Another early morning. Frost on the cars and thick fog blankets the streets. We are surprisingly efficient this morning. We head down into town for a quality cup of coffee. The kind where the baristas weigh the grounds before pouring a shot. And for a monday morning, its pretty hoppin’.
I watch the main barista, the image of a PNW hippie, with his wool sweater and dark beanie. He bounces around behind the counter taking orders and shmearing bagles. He smiles the whole time. How wonderful to have so much pride and love for your job.
Aside from the two baristas and myself, I realize everyone else is twice my age. A sea of grey and white hair, sipping coffees and chewing bagles. Some of them stare deeply into their phones, others engage in gossipy conversation. Everyone seems local, familiar with the barista named Patty. Its cold out, and they all wear their name label puff jackets and thick raincoats. You’d rarely see anything less up here. My own no-name, black cotton button up is tucked under the table. Its loud, and echoy in there, the sound of the music long drowned out. A phone rings loudly, and I watch as men feel their pockets, some lift their phones off the table to check them, women dig in their purses, or hold them closer to their ears, only to put them back when they realize if wasn’t theirs.
The barista still bounces around behind the counter. The steady stream of people coming in doesn’t slow. We eventually finish our own cups, and abandon our seats for the cold outside. The fog is beginning to thin, and the sun is coming out.
We slept in.. I woke to silence in the house, save for my mother’s deep breathing down the hall. There was no 60’s music and espresso steaming from below. I rolled out of bed and padded downstairs to let my fur sister outside. I found the decaf coffee and pulled out the espresso machine from under the cupboards to start a cup for my mother..
When I finally hopped into the shower, I began reflecting on the fact that everything happened 8 years ago. People fell in love. People moved. Cats were adopted. Lives changed. Eight years ago, I chose to go Right instead of Left. I dropped out of college and moved to a town where I knew all of 3 people. And I’ve been here ever since. This town where I felt aching love for the first time, where I lost my virginity, and where I felt soul crushing heart break for the first time. This town where I got my first job caregiving. Where I smoked a joint for the first time, and was fired from a job for the first time. This town where I made some of the greatest friends, and lost some even greater ones. This town I found a life in. I worked my way from low paying caregiver, up to certified CNA2 in the local hospital. I started out living in a house with 4 other girls, to soundly living by myself. I started out afraid of being alone, to discovering I’m strong enough to be alone..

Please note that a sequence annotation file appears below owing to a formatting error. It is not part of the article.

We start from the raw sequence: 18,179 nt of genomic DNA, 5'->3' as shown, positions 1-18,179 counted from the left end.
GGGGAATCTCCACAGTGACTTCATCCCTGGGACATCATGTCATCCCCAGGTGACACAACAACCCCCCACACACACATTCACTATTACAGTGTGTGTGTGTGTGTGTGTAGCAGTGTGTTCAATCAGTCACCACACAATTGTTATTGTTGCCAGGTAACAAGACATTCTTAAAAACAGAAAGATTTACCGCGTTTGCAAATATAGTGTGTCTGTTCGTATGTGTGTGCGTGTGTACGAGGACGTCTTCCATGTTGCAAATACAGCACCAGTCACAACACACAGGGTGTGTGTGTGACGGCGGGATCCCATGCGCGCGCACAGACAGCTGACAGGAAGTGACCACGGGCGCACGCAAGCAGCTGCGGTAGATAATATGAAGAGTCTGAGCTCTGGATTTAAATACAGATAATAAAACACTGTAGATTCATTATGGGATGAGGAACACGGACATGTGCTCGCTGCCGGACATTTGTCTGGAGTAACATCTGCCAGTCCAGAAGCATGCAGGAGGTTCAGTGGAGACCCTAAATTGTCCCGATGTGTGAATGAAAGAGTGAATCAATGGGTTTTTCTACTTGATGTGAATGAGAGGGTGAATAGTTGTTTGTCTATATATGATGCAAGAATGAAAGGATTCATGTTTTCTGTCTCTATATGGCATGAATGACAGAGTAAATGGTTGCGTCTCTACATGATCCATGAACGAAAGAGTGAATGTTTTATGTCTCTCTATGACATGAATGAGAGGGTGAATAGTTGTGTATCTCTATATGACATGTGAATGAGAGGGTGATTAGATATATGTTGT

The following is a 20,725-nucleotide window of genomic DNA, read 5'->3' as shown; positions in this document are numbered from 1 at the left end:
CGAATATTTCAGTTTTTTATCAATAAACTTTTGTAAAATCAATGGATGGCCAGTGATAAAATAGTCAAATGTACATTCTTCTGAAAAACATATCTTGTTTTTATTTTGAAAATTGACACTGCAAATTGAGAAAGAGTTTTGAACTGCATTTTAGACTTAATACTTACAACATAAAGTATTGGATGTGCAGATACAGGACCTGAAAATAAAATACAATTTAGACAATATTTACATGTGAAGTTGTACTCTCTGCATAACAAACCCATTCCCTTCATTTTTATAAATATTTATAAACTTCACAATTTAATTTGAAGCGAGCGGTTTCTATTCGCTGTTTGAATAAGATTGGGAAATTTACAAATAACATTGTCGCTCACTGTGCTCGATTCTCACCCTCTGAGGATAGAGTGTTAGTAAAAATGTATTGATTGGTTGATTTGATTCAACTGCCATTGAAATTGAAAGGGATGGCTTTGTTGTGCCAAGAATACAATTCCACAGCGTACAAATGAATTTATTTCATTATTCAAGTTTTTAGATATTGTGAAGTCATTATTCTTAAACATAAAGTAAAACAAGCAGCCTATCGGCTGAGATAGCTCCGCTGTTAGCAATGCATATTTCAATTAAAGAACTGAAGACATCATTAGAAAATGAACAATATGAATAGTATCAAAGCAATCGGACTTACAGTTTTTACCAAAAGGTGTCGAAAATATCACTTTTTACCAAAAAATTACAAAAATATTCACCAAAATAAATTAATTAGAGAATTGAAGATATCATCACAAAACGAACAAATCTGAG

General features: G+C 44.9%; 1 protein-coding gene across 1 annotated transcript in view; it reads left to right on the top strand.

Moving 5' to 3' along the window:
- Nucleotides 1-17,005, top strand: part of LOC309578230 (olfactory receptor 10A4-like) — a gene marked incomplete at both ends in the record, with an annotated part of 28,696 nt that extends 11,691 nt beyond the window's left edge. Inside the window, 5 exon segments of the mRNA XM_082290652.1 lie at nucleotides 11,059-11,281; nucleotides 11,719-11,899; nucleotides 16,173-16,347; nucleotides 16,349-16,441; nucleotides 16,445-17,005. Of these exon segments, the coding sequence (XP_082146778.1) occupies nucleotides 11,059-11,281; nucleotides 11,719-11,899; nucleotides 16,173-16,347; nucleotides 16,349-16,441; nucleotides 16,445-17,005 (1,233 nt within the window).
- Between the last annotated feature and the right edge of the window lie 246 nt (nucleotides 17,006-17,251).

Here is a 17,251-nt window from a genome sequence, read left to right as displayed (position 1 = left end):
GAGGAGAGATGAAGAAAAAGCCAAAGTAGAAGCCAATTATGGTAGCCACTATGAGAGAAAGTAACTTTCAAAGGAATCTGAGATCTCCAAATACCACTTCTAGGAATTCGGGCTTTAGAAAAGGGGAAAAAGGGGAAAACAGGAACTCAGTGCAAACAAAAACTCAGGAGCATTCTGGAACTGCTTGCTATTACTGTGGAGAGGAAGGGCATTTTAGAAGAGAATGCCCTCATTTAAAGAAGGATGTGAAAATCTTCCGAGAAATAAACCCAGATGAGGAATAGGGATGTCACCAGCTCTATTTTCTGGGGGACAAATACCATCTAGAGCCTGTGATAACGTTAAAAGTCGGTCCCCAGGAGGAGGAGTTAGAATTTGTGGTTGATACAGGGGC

This town sucked me into its miasma, and I lost myself. I wonder how my life might have been different had I chosen to go Left instead of Right. Had I not chosen the more romantic and edgy option. Where would I be right now?
Mom and I drive for 45 minutes to get dockside. The fishing boat bobs up and down as she buys boxes of fish. The sun is out, but the chill still bites my nose..
I think about leaving. About packing up and getting out of dodge. Leaving the perfectly sized apartment I found. Leaving the perfectly suited job I have. Leaving the ones who make me feel seen. The intern who asked why the Rose Fire seemed dimmer than normal. The co-worker who caught sight of me yawn and stretch, and blush slightly when he said it might have been the most adorable thing he’d seen. The friend who frantically worried about me when I accidentally slept in til 4pm and hadn’t heard from me. The baristas who know my coffee order as “what Rose gets.” The doctor who routinely encourages me to further my career. The friends who continually tell me to write. And the friends who tell me that my absence would be felt if I left..
I think about it..
I lay on the couch, fur sister under foot, Thumbs at my shoulder. Mother is finishing laundry, and making soup. We are getting by. Tomorrow we will probably sleep in again.